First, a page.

As I don't not sure where to post this question I hope someone can at least give me a hint where this should go :).
I am currently doing a performance analysis of a larger software project by timing the code with some macros that evetually use the RDTSC assembler command to read out the time stamp counter. This works fine so far but to judge the results I need to now as much about the generated overhead as I can. As I am comming from the low level hardware-near side of programming, the first idea was to get some info about the cycle count for each assembler command I use to come up with some rough estimates. Unfortunately, I found no cycle count specification for the RDTSC command in the Intel docs for the IA-64 / IA-32 architecture.
I now that different architectures like the P4 Netburst and the Centrino/ Core Duo platform have large differences in terms of low level design (pipeline etc.), so I was wondering if RDTSC is implemented different in these designs and therefore has no cycle count specification in the standard documents. The reason for this conclusion was a huge difference in the results produced by the following code:
void main (void)
static LONG shi, slo, ehi, elo;
static LARGE_INTEGER s,e,r;
static short a = 0;
static int i = 0;
for ( i = 0 ; i < 1000 ; i++ )
mov shi, edx
mov slo, eax
mov ehi, edx
mov elo, eax
s.HighPart = shi;
s.LowPart = slo;
e.HighPart = ehi;
e.LowPart = elo;
r.QuadPart = e.QuadPart - s.QuadPart;
I wanted to use this routine to identify the minimum overhead for each call to RDTSC but I got very different results. For example a P4 630 (3GHz, Prescott, HT (disabled), EIST (disabled)) needed approximately 102 cycles and slightly older P4 (3GHz, none HT model) needed about 98 cycles. The funny thing now is that my one year old Laptop ( 1.5GHz Pentium M / Centrino) needed only 43 cycles for the calls to RDTSC.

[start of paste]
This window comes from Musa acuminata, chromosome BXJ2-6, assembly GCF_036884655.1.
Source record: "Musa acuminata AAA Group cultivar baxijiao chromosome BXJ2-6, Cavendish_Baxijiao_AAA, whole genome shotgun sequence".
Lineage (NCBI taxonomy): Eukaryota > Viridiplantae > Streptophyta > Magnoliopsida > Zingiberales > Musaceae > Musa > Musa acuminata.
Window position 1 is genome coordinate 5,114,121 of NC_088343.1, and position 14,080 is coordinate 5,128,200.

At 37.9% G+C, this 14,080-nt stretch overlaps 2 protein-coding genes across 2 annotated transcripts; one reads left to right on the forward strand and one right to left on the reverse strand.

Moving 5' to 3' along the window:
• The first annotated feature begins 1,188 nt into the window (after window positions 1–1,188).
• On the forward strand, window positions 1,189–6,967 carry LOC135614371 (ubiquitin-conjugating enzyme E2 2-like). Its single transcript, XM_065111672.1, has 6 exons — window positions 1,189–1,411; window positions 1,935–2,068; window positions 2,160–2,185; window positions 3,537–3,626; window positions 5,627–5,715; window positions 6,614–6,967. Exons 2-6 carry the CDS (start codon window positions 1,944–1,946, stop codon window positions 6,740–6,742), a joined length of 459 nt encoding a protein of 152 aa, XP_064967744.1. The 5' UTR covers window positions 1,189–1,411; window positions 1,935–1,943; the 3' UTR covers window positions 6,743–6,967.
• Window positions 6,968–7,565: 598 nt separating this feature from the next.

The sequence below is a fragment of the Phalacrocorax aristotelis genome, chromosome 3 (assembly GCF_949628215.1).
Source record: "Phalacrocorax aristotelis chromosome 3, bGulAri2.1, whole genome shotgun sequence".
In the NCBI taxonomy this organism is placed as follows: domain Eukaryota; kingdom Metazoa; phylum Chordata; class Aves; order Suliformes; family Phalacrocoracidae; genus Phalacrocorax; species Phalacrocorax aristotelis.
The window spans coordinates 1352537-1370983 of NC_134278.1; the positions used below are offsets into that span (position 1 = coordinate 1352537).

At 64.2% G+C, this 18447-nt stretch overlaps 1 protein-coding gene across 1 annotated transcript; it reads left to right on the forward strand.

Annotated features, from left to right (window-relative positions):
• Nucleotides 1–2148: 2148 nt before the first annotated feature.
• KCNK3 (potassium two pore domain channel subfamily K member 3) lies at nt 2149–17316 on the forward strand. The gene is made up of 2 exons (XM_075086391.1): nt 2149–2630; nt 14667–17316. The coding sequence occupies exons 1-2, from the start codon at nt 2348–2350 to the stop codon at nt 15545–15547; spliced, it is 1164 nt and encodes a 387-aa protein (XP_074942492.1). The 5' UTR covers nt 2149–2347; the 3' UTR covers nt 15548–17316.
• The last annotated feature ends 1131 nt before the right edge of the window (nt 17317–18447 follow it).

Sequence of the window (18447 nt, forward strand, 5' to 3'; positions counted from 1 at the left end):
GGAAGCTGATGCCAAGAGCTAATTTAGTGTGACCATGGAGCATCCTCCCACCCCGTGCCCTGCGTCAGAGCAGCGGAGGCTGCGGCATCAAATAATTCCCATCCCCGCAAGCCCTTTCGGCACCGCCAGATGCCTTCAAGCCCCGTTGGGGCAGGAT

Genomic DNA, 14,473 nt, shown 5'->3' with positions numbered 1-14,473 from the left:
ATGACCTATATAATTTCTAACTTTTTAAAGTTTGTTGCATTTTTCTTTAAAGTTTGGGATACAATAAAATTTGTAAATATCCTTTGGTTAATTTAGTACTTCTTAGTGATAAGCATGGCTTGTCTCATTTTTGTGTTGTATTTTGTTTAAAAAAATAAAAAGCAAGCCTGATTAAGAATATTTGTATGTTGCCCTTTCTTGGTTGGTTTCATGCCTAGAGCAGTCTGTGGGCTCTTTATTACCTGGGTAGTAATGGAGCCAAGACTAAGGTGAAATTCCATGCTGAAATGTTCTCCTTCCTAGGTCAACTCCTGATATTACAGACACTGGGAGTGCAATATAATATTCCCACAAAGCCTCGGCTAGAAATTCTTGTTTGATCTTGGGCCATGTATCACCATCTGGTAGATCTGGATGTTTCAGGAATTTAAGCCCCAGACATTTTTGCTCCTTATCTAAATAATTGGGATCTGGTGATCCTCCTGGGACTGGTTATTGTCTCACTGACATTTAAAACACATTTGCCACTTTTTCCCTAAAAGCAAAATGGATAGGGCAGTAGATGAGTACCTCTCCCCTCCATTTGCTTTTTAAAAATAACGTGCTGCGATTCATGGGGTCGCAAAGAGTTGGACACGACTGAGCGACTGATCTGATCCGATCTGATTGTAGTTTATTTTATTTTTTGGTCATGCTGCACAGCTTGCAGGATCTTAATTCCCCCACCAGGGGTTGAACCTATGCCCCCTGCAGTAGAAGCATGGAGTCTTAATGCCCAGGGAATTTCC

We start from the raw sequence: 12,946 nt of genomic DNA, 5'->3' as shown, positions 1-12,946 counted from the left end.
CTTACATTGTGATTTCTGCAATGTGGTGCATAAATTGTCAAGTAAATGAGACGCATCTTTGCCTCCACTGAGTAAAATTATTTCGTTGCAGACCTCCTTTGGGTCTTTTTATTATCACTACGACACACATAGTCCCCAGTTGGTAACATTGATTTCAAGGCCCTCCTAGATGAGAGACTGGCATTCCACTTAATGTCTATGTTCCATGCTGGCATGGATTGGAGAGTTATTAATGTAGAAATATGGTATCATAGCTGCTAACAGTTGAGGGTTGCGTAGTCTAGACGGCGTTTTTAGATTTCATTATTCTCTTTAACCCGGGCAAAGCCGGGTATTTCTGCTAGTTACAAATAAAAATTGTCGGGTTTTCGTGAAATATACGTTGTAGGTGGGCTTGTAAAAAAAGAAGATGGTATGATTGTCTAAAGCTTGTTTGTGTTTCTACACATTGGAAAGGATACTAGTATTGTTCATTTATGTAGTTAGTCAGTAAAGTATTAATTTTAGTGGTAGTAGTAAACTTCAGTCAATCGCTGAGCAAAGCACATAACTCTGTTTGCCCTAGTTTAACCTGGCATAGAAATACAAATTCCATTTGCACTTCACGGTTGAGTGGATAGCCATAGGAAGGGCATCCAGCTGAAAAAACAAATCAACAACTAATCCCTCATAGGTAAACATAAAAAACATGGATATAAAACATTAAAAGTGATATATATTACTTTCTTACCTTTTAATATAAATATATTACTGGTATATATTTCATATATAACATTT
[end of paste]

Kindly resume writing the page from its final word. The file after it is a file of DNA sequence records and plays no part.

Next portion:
Ok this is already to much text I guess - sorry for that - so the final question is:
Does anybody know of some more specific documents on that and where to find them? Or will I just have to live with that facts eventually?
Thanks a lot for reading and maybe even answering this post.
so you needn't adjust your code between 32- and 64-bit mode.
Recent Intel CPUs don't report an rdtsc result proportional to actual CPU clock ticks. They count bus clock ticks, multiplied by the intended CPU clock speed ratio, so as to avoid breakage due to CPU clock speed adjustments. Then, resolution clearly is limited by bus clock speed.
As MS Vista, as well as recent linux OS, are supposed to support HPET timers, you may be interested in those.
One of ourengineers responds as follows:
Please see replies to other RDTSC and Pentium D thread.
The idea of measuring how many cycles it takes to execute RDSTC from a stand-alone harness and transfer the measurement result to a different set up is flawed. In an out-of-order machine, there are many boundary and initial conditions that can contribute to the execution cycles of an instruction or a sequence of micro-ops. RDTSC is one of those complex instructions that consist of a sequence of micro-ops. How that sequence of micro-ops is dispatched thru which set of issue ports and binds with available execution units is a dynamic situation inside the hardware that software can not control. Thus, the visible latency of such an instruction via a measurement harness may not be the same each time a program issue RDTSC to the cpu.
In most situations, in-situ measurement philosophy of amortizing each RDTSC over many instructions is more practical and easier to implement than assuming one can inject RDTSC frequently and apply some constant execution cycle to account for the RDTSC overhead. There is also the consideration that frequent in-situ RDTSC (and its preceding serializing instruction) will perturb the interaction between your target workload and the OOO machine significantly.